Woods captains Tour Down Under roster

It’s like being taken out of an ice bath and put into a sauna, then having to pedal a bike as hard as you can.

 

January has us in the mindset of ‘out with the old and in with the new,’ and as the 2018 season trickles away out our minds and the festive fog begins to clear, it’s high time to get back to racing.

 

There’s a new season just about to start, and even in the sweltering 100-plus degree heat that is gracing Adelaide at the moment, there are racers readying themselves and fans at the ready to line the roads and tune into the broadcasts. The six-day Santos Tour Down Under will once again launch us in to the 2019 WorldTour. Mike WoodsMike Woods lets us know what it is about racing in the Southern Hemisphere that he loves so much, whilst DS Tom Southam keys us in on a few race tactics.

 

The riders who line up for the early season races have to sacrifice taking a longer off-season in order to prepare. For riders who don’t race in January, they will enjoy an off-season spanning from the end of October and most of November. Mike Woods’ last race day in 2018 was the Oct.15, “This is my third time of doing it [Tour Down Under] and what it means is that you have to start putting in some pretty big miles, in mid to late November,” he says.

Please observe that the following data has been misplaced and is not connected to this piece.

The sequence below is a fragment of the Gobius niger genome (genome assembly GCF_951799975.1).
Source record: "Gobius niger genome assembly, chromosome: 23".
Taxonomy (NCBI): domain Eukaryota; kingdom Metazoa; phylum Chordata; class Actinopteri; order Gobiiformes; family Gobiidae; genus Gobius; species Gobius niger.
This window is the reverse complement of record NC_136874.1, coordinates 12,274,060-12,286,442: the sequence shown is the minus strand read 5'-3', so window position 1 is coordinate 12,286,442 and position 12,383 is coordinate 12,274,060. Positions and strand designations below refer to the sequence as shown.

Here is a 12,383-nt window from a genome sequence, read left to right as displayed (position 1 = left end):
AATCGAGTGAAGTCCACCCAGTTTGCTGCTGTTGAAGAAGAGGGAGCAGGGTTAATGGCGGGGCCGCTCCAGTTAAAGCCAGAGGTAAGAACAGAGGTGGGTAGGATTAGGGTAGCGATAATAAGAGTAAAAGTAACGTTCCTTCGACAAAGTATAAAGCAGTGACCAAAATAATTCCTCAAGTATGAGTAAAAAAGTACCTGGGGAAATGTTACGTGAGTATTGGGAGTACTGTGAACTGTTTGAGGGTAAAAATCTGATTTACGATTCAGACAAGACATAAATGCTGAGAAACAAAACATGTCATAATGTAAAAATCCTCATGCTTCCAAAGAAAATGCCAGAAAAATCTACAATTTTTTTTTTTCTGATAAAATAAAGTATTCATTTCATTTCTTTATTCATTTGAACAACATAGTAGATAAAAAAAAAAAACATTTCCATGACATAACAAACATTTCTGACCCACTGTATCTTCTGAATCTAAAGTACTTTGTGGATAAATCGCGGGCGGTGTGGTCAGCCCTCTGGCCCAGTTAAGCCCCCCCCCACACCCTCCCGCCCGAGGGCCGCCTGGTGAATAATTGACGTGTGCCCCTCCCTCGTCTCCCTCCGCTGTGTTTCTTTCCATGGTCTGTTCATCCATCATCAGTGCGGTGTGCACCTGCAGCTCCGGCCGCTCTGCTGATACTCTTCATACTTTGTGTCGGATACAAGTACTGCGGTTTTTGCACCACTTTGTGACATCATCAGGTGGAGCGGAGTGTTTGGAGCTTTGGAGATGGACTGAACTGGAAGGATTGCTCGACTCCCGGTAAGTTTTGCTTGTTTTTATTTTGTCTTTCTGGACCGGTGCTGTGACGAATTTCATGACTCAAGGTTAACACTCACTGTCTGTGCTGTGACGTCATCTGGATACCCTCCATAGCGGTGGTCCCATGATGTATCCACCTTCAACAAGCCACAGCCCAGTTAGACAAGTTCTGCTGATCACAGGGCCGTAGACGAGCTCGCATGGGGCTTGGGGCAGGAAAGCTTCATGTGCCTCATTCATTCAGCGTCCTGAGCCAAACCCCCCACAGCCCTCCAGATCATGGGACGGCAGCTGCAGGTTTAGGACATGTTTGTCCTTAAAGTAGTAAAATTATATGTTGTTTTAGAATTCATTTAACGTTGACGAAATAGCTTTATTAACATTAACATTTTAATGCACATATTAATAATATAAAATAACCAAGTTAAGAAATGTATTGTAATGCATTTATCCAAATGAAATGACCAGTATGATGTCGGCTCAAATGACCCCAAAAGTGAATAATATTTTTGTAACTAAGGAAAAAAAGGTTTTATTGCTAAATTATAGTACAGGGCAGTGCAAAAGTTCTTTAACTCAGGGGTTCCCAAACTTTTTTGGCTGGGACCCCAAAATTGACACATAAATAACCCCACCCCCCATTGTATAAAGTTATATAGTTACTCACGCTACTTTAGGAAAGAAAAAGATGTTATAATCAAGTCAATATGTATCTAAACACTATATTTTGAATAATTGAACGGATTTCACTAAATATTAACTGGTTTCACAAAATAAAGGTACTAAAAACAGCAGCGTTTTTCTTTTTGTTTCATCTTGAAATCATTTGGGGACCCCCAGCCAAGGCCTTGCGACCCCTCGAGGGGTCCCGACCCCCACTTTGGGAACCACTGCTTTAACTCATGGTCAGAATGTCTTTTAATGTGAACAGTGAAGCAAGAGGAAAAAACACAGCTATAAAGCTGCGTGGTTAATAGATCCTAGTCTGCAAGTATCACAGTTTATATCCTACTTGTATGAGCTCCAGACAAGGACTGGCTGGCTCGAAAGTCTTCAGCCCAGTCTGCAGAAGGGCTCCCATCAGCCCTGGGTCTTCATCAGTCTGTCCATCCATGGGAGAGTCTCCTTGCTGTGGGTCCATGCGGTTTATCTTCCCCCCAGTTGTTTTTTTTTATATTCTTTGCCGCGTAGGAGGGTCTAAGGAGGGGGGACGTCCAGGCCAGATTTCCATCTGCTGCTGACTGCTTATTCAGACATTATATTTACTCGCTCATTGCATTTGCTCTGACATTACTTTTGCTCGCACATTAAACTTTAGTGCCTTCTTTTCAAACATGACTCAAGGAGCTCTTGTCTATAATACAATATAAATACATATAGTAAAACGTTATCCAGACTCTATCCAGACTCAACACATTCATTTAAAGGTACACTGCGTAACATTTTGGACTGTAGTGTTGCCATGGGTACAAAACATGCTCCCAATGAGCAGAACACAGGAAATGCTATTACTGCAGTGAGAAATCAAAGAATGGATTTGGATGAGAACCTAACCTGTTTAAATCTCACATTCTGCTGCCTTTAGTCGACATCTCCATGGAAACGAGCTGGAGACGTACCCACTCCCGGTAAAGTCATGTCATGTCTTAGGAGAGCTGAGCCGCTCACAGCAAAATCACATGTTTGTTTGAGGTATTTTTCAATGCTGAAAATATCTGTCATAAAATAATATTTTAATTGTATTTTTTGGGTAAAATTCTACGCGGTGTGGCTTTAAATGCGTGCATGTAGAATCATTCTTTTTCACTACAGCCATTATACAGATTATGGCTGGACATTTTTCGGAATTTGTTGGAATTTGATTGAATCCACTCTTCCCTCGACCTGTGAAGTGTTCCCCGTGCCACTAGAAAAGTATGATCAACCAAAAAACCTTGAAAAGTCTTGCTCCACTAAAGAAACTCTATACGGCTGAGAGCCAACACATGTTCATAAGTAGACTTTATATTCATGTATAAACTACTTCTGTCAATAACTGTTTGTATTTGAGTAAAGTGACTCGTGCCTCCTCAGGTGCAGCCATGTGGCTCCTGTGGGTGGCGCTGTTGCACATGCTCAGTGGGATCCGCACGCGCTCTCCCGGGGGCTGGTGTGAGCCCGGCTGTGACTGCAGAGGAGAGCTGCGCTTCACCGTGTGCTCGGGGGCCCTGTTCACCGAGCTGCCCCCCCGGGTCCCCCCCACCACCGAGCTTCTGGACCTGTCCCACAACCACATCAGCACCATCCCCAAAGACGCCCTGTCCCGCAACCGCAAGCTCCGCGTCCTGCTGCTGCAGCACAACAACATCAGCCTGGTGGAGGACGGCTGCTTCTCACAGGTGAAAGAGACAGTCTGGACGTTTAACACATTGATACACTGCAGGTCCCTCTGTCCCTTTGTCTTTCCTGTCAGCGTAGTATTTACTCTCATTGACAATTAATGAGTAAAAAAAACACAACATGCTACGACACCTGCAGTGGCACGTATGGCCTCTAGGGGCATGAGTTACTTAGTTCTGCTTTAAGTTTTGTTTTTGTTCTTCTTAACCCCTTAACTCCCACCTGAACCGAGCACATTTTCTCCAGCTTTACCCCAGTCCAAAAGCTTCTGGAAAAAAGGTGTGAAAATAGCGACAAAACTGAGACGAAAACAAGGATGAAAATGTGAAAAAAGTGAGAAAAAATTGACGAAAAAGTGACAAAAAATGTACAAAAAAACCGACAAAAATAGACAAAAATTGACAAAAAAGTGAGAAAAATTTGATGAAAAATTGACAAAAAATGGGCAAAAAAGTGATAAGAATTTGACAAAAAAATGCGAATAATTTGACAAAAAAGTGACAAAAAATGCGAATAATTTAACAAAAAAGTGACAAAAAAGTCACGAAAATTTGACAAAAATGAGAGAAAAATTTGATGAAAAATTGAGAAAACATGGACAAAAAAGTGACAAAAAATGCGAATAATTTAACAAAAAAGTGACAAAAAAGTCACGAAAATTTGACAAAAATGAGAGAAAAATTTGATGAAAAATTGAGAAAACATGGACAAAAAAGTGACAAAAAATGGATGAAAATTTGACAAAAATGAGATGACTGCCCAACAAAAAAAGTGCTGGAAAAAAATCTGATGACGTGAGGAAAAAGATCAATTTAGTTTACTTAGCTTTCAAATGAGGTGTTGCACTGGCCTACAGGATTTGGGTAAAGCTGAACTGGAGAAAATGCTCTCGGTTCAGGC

“You look at the race schedule and you realize that you’ve only got eight weeks before you’re racing again. But last season, I ended the season feeling so fit it felt weird to stop, so I am really looking forward to starting again.

 

“I was really excited when I was told that I was to race it”

 

“I was really excited when I was told that I was to race it; my first WorldTour race with this team was Tour Down Under in 2016, and I had a great race. It was a breakthrough performance that enabled me to get a lot more respect within the peloton and within this team when I came fifth,” Woods recalls.

 

At this time of year, for the Northern Hemisphere riders at least, they have been training over the last three months in temperatures that are in constant freefall as winter sets in. So being plunged into Adelaide’s relentless heat is akin to being taken out of an ice bath and put into a sauna, then having to pedal a bike as hard as you can, “If I’m adapted to it then I’m fine, but if I’m not then I feel like I’m melting. I just feel like I want to rip my helmet off and take off all my clothes. You try and fight it which only makes it worse,” Woods explains.